Yet, as Nietzsche observed, that which does not kill us makes us stronger. These botched attacks only accelerated Peterson’s rise to fame. British viewers marvelled at his saintly calm in the face of Newman’s tendentious questioning. New Yorkers, who generally act as if Canada doesn’t exist, for the first time took notice of the solemn, brown-suited “prairie populist” whom their local rag had tried and failed to take down.
As if to drive the politically correct into apoplexy, Peterson recently revealed he is an honorary member of the extended family of Charles Joseph, a Kwakwaka’wakw artist who has given him the name Alestalagie (“Great Seeker”). The Kwakwaka’wakw are an indigenous people of British Columbia. In today’s culture war, having them on your team is quite simply a grandmaster move.
In 12 Rules, Peterson’s central message is that we must “accept the terrible responsibility of life”. Rule No 1 is “Stand up straight with your shoulders back.” Number two is “Treat yourself like someone you are responsible for helping.” Yes, it’s self-help as only North America does it, but it’s old school, manly, “grow-the-hell-up” self-help. “Set your house in perfect order before you criticise the world.” “Pursue what is meaningful (not what is expedient).” “Tell the truth — or, at least, don’t lie.”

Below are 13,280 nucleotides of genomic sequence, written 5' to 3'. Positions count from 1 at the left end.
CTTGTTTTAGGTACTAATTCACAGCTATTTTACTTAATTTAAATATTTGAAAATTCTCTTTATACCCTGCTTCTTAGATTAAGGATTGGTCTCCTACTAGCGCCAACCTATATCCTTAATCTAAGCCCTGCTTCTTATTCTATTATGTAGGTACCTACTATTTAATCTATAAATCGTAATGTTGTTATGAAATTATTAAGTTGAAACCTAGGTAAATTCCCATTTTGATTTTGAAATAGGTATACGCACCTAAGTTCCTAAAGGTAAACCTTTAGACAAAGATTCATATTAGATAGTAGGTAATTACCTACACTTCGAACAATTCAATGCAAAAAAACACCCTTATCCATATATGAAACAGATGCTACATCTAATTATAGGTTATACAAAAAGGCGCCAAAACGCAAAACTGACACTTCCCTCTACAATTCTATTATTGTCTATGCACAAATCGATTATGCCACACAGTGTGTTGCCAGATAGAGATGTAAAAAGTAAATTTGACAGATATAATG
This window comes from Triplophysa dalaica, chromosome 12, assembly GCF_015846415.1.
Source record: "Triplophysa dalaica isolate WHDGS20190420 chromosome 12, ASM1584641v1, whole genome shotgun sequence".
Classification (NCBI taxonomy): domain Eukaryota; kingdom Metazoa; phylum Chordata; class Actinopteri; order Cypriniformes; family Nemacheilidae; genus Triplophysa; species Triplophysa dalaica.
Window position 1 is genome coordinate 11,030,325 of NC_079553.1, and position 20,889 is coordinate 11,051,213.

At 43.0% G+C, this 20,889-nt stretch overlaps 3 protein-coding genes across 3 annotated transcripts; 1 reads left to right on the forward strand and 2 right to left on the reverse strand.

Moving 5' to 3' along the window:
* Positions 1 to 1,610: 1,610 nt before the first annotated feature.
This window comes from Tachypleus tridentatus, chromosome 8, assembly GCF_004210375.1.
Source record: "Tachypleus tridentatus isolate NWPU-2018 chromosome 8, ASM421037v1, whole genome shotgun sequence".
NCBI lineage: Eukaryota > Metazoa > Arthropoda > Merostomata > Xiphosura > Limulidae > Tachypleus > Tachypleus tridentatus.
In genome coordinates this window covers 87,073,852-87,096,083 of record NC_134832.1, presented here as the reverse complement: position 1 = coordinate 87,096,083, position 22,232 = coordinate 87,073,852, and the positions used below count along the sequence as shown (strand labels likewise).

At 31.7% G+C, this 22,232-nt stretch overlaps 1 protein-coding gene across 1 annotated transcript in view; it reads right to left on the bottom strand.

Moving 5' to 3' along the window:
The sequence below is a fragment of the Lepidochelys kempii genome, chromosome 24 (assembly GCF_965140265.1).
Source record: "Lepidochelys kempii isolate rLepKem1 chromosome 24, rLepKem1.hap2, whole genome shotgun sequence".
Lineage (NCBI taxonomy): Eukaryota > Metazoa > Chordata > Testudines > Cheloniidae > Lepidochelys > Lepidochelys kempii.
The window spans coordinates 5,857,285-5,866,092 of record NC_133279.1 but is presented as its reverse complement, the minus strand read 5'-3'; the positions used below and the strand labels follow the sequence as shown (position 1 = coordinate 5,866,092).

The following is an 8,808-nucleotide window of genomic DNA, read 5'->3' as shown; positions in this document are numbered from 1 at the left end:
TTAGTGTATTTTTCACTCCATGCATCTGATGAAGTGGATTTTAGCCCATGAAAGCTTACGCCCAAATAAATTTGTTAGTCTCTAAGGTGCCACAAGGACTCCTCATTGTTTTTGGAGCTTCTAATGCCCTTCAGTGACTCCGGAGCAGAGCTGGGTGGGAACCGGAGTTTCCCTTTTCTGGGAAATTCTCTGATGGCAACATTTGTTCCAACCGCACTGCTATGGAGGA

“Suffering,” Peterson says, “is built into the structure of being.” Don’t make yourself miserable by pursuing happiness because, he rightly argues, “happiness is a great side effect. When it comes, accept it gratefully. But it’s fleeting and unpredictable. It’s not something to aim at.”
These are wise words. But there’s some whimsy too. Rule 11 is “Do not bother children when they are skateboarding.” Rule 12 is “Pet a cat when you encounter one on the street.” And central to Peterson’s defence of hierarchy (shock horror) is that analogy between humans and lobsters which gave Cathy Newman so much trouble.
There is only one problem with 12 Rules for Life, and that is that it deals only with normal life. It offers no guidance for the most difficult time in all our lives, namely the summer holidays. What follows, by way of a tribute to Peterson, are therefore my own 12 Rules for Summer, the product of more than half a century of immersion in the entirety of human culture: